Why you could give it a miss: If you like your mysteries to be plausible in their telling, this book is not for you. The plot is riddled with twists and turns, but some of the coincidences are too convenient, and they happen to stock characters with no layers or complexity.

My crib: The editing. Not only do the book’s plotlines need better handling, but also the voices. The most inauthentic, (unsurprisingly, coming from an Indian author), is the Texan forklift operator who speaks British English instead of American– using words like air hostess instead of flight attendant, and pavement instead of sidewalk.

Bottomline, I wouldn’t recommend this book unless you snag it for free someplace and are interested enough in India to want to trawl through it.

What would you like to see any  changes in the  review format? Was this review helpful? Would you read this book?

 

Would You like to Follow Christine’s Odyssey?


Christine's Odyssey

Christine’s Odyssey

Joy L Campbell is launching her latest book, “Christine’s Odyssey.” I hope her book does well, because a good writer and super blog-friend like her deserves all the success she gets. Her main character, Christine, is visiting Daily (w)rite today. Take it away, Christine!

——–

Howdy. I’m glad you’ve stopped in. My name is Christine and although I’m only eleven, I’m what some adults might call precocious. A lot has happened in my life, some of it bad, but like my dad used to say, good things can result from the bad stuff that happens to us.

To help me celebrate overcoming my challenges, a great gang of authors have teamed up and will be giving away copies of their books. Sweet, yes?

Christine's Odyssey Launch

Christine’s Odyssey Launch

For a chance to win a pair of the books listed, you can do anything included on the Rafflecopter or on Facebook on this page. However, for those who’d like to win a $10.00 Amazon Gift Voucher, hop on over to the Jamaican Kid Lit Blog to enter for that.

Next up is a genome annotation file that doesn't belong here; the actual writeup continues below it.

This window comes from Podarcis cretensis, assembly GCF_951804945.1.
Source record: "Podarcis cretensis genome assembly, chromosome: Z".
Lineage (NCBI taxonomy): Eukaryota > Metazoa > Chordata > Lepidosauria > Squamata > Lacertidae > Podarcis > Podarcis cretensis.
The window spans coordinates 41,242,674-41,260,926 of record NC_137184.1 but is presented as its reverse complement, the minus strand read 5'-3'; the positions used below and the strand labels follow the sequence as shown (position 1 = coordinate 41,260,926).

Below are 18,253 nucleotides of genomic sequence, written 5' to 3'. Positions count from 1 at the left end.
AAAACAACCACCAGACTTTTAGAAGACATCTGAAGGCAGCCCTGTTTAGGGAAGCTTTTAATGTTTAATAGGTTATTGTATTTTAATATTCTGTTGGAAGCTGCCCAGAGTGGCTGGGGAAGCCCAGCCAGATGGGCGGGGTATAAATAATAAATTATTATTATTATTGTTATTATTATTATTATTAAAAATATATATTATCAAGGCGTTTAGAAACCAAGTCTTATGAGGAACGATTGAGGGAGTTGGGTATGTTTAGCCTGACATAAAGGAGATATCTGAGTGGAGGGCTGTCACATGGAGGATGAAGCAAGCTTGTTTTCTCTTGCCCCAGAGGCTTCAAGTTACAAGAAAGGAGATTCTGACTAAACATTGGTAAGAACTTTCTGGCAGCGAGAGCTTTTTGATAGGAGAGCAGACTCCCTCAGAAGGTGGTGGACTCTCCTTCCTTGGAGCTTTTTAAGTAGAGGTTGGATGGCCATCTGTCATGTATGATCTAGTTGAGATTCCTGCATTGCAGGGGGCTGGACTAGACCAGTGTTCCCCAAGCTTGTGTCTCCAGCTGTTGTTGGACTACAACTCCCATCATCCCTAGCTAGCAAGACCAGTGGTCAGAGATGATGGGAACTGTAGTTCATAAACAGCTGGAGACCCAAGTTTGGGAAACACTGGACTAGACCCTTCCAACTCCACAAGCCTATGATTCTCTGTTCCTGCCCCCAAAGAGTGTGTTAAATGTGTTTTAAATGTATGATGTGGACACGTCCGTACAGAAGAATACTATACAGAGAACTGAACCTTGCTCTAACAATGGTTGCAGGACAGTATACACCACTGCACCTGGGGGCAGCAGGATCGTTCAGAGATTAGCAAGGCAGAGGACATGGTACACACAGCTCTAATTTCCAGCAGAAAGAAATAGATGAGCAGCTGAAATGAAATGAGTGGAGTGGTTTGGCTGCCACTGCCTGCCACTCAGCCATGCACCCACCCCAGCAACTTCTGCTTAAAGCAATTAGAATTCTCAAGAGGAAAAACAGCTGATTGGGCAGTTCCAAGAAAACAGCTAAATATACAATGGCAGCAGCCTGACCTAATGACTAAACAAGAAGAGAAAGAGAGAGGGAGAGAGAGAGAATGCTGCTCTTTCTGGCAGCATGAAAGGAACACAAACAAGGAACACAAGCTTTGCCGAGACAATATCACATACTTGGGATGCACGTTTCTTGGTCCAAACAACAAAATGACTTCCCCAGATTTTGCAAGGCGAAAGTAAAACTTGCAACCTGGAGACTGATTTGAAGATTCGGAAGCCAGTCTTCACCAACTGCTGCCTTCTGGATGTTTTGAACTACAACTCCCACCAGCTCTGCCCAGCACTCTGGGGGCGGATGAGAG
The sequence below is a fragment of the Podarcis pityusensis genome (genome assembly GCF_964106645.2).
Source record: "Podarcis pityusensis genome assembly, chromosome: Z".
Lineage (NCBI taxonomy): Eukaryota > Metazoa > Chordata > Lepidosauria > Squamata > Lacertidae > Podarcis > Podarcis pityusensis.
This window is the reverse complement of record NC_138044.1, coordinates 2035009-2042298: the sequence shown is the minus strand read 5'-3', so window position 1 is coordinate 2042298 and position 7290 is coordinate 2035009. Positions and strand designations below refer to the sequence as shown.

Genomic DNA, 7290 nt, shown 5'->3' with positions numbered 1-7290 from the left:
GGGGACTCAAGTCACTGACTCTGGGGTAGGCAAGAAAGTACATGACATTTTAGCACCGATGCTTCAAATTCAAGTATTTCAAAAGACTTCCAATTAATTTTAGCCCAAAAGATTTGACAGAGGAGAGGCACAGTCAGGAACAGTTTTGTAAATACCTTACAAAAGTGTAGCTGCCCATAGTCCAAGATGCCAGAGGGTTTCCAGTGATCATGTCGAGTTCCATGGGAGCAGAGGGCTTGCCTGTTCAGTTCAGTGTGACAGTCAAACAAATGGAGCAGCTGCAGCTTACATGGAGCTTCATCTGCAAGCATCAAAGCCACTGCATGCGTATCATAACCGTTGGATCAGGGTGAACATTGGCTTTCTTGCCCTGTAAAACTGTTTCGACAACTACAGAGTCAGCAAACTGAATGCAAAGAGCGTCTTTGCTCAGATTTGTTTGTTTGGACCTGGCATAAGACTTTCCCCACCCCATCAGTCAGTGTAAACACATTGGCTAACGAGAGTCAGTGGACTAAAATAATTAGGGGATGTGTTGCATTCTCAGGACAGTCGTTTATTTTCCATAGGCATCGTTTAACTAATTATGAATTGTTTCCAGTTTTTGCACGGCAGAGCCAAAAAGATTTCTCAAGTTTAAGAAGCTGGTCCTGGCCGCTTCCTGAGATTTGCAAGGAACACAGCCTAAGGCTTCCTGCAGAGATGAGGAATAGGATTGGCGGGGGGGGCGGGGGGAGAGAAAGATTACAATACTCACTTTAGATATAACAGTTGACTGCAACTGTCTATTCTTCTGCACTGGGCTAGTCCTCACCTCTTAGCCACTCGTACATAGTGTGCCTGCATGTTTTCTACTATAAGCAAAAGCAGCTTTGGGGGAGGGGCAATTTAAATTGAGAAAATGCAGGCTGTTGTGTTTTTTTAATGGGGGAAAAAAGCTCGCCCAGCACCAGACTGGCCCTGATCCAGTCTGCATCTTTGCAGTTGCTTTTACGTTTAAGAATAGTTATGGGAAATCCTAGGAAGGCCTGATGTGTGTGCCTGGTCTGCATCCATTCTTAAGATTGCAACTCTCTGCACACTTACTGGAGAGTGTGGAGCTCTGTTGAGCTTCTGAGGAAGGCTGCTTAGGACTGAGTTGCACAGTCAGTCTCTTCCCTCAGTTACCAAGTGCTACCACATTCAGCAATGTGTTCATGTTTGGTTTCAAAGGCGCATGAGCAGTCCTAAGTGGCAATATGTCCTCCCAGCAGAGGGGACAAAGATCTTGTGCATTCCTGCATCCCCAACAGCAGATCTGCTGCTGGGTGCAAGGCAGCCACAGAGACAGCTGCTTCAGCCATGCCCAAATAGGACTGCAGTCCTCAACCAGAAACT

Anyway, I tend to talk a lot, so before I carried away, here’s my story:

Raised in a hotbed of arguments and fights, eleven-year-old Christine Simms is the victim of her mother’s cruelty. A domestic dispute ends in tragedy, sending the family into a tailspin. 

A shocking discovery sends Christine on a quest to find the stranger who left her behind in Jamaica. Determined to unravel the mystery of her birth, Christine uses every tool at her disposal and treads with courage where no child should. 

Thanks so much for dropping in! I hope you win the novels of your choice. I should tell you that you get to choose books based on how the Rafflecopter does the drawing of the winners. So, if your name comes up first, you get to say which pack you want.

Available in ebook format at AmazonUS.

Joy L Campbell

Joy L Campbell

J.L. Campbell is a proud Jamaican, who is always on the hunt for story-making material. She writes romantic suspense, women’s fiction and young adult novels. She is the also the author of Contraband, Dissolution, Distraction, Don’t Get Mad…Get Even, Giving up the Dream, Retribution and Hardware (written under the pen name Jayda McTyson).

Joy is not only a fantastic writer but also an awesome blog-friend, and I wish her and this book all kinds of success! Please join the giveaway and help Christine’s Odyssey climb the charts.

Manto, and Why Indians and Pakistanis need to read him